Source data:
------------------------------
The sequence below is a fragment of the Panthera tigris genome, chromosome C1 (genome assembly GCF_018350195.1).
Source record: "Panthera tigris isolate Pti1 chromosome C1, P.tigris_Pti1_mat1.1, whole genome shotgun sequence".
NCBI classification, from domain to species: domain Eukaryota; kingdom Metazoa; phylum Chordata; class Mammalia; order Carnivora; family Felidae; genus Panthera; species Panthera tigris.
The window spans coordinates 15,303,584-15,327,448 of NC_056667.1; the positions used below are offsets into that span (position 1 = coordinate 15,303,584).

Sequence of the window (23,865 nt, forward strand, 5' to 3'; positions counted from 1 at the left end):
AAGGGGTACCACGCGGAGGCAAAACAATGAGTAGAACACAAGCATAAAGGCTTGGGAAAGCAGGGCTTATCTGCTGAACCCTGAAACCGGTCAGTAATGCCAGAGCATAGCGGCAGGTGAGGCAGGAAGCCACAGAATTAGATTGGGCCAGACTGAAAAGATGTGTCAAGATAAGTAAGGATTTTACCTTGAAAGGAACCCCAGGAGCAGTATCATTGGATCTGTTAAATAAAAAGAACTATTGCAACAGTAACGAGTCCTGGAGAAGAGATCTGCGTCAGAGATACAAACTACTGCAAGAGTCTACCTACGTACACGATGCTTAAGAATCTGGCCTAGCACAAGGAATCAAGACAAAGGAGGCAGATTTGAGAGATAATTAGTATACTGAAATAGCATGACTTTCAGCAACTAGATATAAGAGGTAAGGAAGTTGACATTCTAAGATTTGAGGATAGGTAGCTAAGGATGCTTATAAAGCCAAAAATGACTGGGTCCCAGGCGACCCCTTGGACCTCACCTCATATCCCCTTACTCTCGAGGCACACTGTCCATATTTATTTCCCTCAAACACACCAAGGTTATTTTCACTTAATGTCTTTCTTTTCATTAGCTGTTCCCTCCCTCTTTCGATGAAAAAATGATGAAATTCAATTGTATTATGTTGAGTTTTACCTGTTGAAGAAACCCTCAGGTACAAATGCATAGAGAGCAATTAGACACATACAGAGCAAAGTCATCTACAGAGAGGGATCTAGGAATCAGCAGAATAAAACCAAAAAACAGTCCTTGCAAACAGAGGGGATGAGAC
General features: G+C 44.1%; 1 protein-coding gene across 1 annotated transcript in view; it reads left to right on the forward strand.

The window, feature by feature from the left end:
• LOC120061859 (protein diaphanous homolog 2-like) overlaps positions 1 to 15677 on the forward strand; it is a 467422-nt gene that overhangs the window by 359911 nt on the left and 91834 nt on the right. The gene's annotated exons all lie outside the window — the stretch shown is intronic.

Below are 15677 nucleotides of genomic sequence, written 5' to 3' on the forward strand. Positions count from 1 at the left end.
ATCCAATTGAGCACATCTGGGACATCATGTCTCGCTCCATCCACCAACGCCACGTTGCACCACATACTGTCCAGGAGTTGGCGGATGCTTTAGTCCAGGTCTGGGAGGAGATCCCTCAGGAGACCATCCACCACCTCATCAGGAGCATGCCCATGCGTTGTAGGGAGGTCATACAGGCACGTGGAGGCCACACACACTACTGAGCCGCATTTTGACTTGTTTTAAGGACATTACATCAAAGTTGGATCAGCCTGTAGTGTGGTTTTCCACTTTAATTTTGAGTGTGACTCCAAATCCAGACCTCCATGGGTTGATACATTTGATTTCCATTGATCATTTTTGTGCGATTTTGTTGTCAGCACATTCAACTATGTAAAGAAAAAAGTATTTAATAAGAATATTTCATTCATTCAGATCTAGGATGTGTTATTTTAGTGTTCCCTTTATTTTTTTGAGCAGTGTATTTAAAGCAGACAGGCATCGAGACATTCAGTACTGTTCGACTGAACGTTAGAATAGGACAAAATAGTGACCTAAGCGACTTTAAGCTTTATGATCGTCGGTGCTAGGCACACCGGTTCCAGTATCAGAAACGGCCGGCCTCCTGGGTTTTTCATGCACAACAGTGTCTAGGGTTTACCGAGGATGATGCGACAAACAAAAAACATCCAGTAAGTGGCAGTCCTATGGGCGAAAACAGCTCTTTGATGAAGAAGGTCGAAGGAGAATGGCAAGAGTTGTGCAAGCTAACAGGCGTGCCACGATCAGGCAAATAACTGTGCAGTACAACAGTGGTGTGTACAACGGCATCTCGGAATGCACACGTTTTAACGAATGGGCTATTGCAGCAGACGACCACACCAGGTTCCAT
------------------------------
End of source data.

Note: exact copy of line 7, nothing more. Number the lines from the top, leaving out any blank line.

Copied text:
General features: G+C 44.1%; 1 protein-coding gene across 1 annotated transcript in view; it reads left to right on the forward strand.